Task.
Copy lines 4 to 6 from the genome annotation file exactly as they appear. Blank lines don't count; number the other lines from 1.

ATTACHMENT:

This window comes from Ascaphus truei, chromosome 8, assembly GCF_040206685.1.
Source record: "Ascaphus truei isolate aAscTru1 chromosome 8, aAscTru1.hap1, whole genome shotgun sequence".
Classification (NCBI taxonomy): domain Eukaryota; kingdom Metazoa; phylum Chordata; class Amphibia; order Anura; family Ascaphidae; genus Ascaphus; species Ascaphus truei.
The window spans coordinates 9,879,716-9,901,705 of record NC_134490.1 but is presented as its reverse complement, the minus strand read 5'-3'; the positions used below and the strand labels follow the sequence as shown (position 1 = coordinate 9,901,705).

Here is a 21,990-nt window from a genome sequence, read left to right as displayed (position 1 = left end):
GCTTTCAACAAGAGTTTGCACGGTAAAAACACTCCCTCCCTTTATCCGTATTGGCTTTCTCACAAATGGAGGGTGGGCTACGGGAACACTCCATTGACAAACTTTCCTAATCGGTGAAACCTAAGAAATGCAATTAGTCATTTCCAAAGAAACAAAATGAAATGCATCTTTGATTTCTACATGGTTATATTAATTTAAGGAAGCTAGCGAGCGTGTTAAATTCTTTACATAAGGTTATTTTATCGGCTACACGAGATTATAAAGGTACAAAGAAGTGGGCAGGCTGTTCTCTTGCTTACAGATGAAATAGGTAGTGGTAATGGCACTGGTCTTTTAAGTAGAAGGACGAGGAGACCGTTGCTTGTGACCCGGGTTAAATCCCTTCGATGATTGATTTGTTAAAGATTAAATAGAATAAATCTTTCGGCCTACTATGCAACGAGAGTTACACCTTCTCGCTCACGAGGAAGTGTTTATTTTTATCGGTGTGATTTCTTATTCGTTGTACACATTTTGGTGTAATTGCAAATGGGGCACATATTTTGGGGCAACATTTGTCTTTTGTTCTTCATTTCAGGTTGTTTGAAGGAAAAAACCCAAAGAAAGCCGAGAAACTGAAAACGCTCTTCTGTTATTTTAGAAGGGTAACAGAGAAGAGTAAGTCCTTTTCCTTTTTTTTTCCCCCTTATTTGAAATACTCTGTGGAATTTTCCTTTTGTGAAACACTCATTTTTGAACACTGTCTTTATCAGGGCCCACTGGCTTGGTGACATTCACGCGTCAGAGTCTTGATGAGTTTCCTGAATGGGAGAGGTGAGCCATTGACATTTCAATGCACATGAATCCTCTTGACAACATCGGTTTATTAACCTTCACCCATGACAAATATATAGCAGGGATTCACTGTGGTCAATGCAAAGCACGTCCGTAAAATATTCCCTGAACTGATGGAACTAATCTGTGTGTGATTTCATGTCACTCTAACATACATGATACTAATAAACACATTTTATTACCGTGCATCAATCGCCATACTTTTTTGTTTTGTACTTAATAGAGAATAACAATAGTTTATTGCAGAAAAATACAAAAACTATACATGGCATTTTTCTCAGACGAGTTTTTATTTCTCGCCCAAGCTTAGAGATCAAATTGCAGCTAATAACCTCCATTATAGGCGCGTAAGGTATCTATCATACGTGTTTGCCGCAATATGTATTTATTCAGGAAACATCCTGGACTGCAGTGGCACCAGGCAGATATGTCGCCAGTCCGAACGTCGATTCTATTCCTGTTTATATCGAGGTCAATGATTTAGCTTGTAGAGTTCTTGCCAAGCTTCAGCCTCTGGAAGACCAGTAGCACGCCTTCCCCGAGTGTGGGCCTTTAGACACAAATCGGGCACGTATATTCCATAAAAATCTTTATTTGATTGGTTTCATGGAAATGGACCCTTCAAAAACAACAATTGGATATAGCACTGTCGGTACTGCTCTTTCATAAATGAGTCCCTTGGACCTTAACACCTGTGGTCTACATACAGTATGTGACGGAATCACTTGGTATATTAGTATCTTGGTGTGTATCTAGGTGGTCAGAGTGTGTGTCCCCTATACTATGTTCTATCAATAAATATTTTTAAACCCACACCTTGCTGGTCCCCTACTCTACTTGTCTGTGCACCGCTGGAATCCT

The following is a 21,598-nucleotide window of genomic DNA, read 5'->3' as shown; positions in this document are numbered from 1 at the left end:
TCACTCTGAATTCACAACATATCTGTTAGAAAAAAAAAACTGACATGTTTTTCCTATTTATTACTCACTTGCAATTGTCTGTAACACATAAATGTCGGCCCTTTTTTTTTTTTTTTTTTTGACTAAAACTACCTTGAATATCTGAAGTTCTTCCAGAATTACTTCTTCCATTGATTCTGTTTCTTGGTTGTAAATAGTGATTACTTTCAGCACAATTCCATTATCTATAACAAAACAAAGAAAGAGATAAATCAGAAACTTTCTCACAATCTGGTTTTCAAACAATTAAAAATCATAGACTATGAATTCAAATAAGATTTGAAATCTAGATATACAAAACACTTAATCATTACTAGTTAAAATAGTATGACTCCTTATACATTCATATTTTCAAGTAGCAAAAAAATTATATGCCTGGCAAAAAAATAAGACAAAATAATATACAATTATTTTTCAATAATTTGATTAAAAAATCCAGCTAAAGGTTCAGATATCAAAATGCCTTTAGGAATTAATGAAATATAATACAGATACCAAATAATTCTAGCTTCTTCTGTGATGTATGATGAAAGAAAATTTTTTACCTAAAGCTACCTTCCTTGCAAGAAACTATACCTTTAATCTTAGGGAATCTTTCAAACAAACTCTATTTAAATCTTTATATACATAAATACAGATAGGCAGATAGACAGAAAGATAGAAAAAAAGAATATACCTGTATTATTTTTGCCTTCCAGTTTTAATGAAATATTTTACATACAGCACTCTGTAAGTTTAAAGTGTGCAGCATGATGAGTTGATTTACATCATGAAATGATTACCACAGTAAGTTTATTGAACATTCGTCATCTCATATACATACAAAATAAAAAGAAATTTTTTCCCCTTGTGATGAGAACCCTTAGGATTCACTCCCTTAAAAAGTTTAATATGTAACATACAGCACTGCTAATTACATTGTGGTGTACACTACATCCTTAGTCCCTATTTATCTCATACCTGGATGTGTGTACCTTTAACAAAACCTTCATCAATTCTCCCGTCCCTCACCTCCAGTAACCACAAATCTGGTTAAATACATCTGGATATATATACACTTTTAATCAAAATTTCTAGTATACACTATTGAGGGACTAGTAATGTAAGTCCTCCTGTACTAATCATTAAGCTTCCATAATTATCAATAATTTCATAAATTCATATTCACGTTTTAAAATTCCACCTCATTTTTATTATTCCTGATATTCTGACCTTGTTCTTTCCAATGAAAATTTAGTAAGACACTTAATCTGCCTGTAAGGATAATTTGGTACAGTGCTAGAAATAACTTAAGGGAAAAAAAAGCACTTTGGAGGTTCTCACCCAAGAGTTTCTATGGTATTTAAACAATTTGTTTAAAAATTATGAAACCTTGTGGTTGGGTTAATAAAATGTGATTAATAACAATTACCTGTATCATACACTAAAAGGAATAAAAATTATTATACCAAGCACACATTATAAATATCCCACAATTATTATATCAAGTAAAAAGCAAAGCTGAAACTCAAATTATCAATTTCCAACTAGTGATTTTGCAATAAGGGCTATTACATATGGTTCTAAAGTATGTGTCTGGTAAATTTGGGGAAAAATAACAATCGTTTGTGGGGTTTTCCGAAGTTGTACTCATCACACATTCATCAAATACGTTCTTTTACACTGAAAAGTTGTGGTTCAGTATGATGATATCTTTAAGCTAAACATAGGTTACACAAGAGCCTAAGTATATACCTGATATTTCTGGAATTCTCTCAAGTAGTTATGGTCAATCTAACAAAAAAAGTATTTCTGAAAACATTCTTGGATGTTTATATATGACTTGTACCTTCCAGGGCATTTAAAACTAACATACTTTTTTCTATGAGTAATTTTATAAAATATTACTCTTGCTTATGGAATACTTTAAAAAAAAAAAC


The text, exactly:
The window spans coordinates 9,879,716-9,901,705 of record NC_134490.1 but is presented as its reverse complement, the minus strand read 5'-3'; the positions used below and the strand labels follow the sequence as shown (position 1 = coordinate 9,901,705).

Here is a 21,990-nt window from a genome sequence, read left to right as displayed (position 1 = left end):
GCTTTCAACAAGAGTTTGCACGGTAAAAACACTCCCTCCCTTTATCCGTATTGGCTTTCTCACAAATGGAGGGTGGGCTACGGGAACACTCCATTGACAAACTTTCCTAATCGGTGAAACCTAAGAAATGCAATTAGTCATTTCCAAAGAAACAAAATGAAATGCATCTTTGATTTCTACATGGTTATATTAATTTAAGGAAGCTAGCGAGCGTGTTAAATTCTTTACATAAGGTTATTTTATCGGCTACACGAGATTATAAAGGTACAAAGAAGTGGGCAGGCTGTTCTCTTGCTTACAGATGAAATAGGTAGTGGTAATGGCACTGGTCTTTTAAGTAGAAGGACGAGGAGACCGTTGCTTGTGACCCGGGTTAAATCCCTTCGATGATTGATTTGTTAAAGATTAAATAGAATAAATCTTTCGGCCTACTATGCAACGAGAGTTACACCTTCTCGCTCACGAGGAAGTGTTTATTTTTATCGGTGTGATTTCTTATTCGTTGTACACATTTTGGTGTAATTGCAAATGGGGCACATATTTTGGGGCAACATTTGTCTTTTGTTCTTCATTTCAGGTTGTTTGAAGGAAAAAACCCAAAGAAAGCCGAGAAACTGAAAACGCTCTTCTGTTATTTTAGAAGGGTAACAGAGAAGAGTAAGTCCTTTTCCTTTTTTTTTCCCCCTTATTTGAAATACTCTGTGGAATTTTCCTTTTGTGAAACACTCATTTTTGAACACTGTCTTTATCAGGGCCCACTGGCTTGGTGACATTCACGCGTCAGAGTCTTGATGAGTTTCCTGAATGGGAGAGGTGAGCCATTGACATTTCAATGCACATGAATCCTCTTGACAACATCGGTTTATTAACCTTCACCCATGACAAATATATAGCAGGGATTCACTGTGGTCAATGCAAAGCACGTCCGTAAAATATTCCCTGAACTGATGGAACTAATCTGTGTGTGATTTCATGTCACTCTAACATACATGATACTAATAAACACATTTTATTACCGTGCATCAATCGCCATACTTTTTTGTTTTGTACTTAATAGAGAATAACAATAGTTTATTGCAGAAAAATACAAAAACTATACATGGCATTTTTCTCAGACGAGTTTTTATTTCTCGCCCAAGCTTAGAGATCAAATTGCAGCTAATAACCTCCATTATAGGCGCGTAAGGTATCTATCATACGTGTTTGCCGCAATATGTATTTATTCAGGAAACATCCTGGACTGCAGTGGCACCAGGCAGATATGTCGCCAGTCCGAACGTCGATTCTATTCCTGTTTATATCGAGGTCAATGATTTAGCTTGTAGAGTTCTTGCCAAGCTTCAGCCTCTGGAAGACCAGTAGCACGCCTTCCCCGAGTGTGGGCCTTTAGACACAAATCGGGCACGTATATTCCATAAAAATCTTTATTTGATTGGTTTCATGGAAATGGACCCTTCAAAAACAACAATTGGATATAGCACTGTCGGTACTGCTCTTTCATAAATGAGTCCCTTGGACCTTAACACCTGTGGTCTACATACAGTATGTGACGGAATCACTTGGTATATTAGTATCTTGGTGTGTATCTAGGTGGTCAGAGTGTGTGTCCCCTATACTATGTTCTATCAATAAATATTTTTAAACCCACACCTTGCTGGTCCCCTACTCTACTTGTCTGTGCACCGCTGGAATCCT